This year as cherry blossoms give way to spring greenery, and graduating seniors order their caps and gowns, UW Anthropology faculty, staff, and graduate students are busy packing up books, files, collections, equipment, and belongings to move to Condon Hall, where the department will be temporarily housed while Denny Hall undergoes a thorough remodel.
The prospect of moving prompts reflections on the work and the lives that have unfolded in this place over many years. This issue ofAnthropoLog features some stories of Denny Hall over the long years that it has been home to generations of UW anthropologists.
We also acknowledge with pride and admiration the accomplishments of UW anthropology faculty who have helped bring the department and the discipline to where they are today, and who are actively engaged in steering anthropology into the future. With warm gratitude, tinged with sadness at their departure, we congratulate longtime faculty Dr. Donna Leonetti and Dr. Miriam Kahn on their retirements. And we extend sincere congratulations to Dr. Peter Lape and Dr. James Pfeiffer, both of whom were recently promoted to full Professor; to Dr. Benjamin Marwick on his promotion to Associate Professor with tenure; and to Dr. Holly M. Barker on her promotion to Senior Lecturer. How fortunate we are to count among our faculty such excellent scholars, teachers, and leaders!
With great anticipation, we also look forward to the new faculty who will be joining the Department of Anthropology (in our new Condon Hall digs) this fall. We are delighted to welcome Dr. Radhika Govindrajan, a sociocultural anthropologist who conducts ethnographic research in India’s Central Himalayas, exploring the everyday relations and intimacies between humans and the animals they raise, care for, sacrifice, and sell. Dr. Govindrajan will contribute new strengths in environmental anthropology, long a special focus of our department, as well as South Asian regional studies, Hindu/Muslim relations, and other topics. Her future plans include research on the politics of belonging and identity in the Central Himalayas. We anticipate additional new faculty joining us as well; two searches are currently underway for sociocultural anthropologists with expertise in, respectively, indigeneity in the Americas, and Buddhist Mainland Southeast Asia. As of this writing, those two searches have not yet reached their conclusions, but I look forward to sharing news of these faculty hires soon.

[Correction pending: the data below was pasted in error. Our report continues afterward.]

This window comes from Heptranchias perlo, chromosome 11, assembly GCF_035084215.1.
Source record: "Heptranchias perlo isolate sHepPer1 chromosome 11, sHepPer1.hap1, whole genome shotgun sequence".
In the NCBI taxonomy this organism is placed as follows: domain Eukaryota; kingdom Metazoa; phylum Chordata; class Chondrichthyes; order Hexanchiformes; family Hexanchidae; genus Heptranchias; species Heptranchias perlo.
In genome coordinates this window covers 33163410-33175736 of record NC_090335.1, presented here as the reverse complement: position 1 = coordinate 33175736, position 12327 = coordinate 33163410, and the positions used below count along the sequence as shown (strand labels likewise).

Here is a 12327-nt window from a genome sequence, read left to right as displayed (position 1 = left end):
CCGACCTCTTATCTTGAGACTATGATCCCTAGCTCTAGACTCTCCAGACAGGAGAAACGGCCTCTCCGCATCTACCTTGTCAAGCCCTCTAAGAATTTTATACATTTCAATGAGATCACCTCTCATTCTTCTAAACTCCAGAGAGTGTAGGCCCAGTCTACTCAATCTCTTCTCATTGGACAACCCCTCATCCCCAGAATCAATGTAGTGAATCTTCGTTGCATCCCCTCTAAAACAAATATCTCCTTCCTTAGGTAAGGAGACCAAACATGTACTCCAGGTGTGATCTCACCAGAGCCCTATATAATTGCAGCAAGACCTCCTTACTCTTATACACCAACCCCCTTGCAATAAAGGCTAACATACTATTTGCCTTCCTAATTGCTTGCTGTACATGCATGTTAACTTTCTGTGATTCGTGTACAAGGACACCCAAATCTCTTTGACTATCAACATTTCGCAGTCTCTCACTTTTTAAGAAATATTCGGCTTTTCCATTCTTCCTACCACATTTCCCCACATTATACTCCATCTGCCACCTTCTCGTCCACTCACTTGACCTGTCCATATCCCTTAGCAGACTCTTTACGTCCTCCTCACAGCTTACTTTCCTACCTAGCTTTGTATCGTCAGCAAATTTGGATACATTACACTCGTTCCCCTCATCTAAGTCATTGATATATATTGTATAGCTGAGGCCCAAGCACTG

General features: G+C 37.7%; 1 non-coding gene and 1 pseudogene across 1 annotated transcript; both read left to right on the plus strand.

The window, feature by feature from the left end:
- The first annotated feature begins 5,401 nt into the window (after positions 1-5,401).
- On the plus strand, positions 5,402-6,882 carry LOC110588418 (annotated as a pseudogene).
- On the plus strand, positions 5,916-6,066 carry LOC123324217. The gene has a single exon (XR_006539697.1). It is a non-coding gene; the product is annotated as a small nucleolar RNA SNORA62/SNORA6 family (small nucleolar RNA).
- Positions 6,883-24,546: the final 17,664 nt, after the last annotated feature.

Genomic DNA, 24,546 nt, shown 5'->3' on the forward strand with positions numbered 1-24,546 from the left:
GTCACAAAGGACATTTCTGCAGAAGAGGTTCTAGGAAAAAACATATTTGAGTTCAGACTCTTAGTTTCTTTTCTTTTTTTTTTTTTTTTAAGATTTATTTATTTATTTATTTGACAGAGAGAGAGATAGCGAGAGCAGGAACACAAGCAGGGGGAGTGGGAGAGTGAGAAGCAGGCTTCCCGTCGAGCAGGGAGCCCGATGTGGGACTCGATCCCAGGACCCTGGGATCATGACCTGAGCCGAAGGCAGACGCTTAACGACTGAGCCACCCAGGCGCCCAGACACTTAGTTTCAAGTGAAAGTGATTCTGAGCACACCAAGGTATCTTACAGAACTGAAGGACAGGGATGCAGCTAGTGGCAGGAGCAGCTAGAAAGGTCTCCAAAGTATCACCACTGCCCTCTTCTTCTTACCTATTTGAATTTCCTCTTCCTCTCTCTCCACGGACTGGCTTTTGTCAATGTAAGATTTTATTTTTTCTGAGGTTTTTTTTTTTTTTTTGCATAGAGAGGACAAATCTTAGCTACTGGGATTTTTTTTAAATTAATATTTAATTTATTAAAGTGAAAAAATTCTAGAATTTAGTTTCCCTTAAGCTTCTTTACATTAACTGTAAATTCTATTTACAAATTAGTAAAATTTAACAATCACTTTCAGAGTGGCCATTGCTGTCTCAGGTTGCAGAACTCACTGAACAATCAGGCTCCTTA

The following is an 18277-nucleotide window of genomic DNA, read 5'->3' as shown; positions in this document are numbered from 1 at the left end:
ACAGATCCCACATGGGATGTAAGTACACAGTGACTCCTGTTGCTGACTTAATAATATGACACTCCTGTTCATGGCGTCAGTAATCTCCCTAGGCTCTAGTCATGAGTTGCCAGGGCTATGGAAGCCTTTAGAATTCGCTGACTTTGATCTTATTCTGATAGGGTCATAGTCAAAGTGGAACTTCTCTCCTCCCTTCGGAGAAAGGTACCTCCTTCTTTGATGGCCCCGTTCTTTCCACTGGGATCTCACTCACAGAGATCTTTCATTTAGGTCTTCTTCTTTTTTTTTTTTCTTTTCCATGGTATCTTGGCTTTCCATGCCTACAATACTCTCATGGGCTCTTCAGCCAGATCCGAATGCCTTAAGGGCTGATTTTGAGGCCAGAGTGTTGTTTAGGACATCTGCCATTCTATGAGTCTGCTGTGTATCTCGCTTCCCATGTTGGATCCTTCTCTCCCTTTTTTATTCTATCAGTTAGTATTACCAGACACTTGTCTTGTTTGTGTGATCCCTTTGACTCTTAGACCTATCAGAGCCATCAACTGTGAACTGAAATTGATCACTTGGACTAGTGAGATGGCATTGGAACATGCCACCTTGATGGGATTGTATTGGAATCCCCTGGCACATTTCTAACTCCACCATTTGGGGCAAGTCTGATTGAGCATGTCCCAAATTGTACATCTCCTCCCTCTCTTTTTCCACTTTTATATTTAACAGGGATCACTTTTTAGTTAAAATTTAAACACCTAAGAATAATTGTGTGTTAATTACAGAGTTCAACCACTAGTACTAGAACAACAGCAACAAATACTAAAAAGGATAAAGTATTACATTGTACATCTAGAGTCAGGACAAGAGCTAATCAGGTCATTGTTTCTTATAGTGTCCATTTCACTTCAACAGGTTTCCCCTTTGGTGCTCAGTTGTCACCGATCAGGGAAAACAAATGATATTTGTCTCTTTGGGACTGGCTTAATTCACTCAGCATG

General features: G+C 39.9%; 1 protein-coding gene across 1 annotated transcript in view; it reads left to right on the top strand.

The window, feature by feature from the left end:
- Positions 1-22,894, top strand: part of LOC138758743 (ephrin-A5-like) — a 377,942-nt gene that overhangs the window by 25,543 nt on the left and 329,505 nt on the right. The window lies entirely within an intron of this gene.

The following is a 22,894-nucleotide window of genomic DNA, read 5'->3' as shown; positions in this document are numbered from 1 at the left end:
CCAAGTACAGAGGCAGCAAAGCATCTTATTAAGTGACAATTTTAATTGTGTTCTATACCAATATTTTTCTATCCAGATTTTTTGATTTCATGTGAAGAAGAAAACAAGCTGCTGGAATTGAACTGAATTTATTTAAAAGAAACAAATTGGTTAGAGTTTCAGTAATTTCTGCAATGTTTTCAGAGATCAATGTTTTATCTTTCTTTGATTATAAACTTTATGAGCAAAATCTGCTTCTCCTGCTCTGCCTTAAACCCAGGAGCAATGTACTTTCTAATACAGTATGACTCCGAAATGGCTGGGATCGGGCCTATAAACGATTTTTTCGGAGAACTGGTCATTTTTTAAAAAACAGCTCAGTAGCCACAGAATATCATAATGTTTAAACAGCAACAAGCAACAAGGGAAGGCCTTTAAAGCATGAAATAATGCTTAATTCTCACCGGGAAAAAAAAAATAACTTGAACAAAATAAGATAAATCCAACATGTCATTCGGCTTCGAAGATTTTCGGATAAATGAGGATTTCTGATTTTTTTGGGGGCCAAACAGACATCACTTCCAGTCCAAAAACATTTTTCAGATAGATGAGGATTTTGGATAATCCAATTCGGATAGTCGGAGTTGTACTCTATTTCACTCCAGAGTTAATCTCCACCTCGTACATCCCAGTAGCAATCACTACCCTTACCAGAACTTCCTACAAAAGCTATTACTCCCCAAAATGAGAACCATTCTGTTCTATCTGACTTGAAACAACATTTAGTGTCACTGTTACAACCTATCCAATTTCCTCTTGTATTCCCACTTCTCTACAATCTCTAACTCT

This year as every year, the heart and soul of the Department of Anthropology are the students who each year grant us the privilege of joining with them in our common quest to create and share anthropological insights into human life, in all its wonders, its terrors, and its endless variety. Moving an entire program to a new building is (fortunately!) a rare event — but being moved by anthropology is the kind of ordinary miracle that happens every day.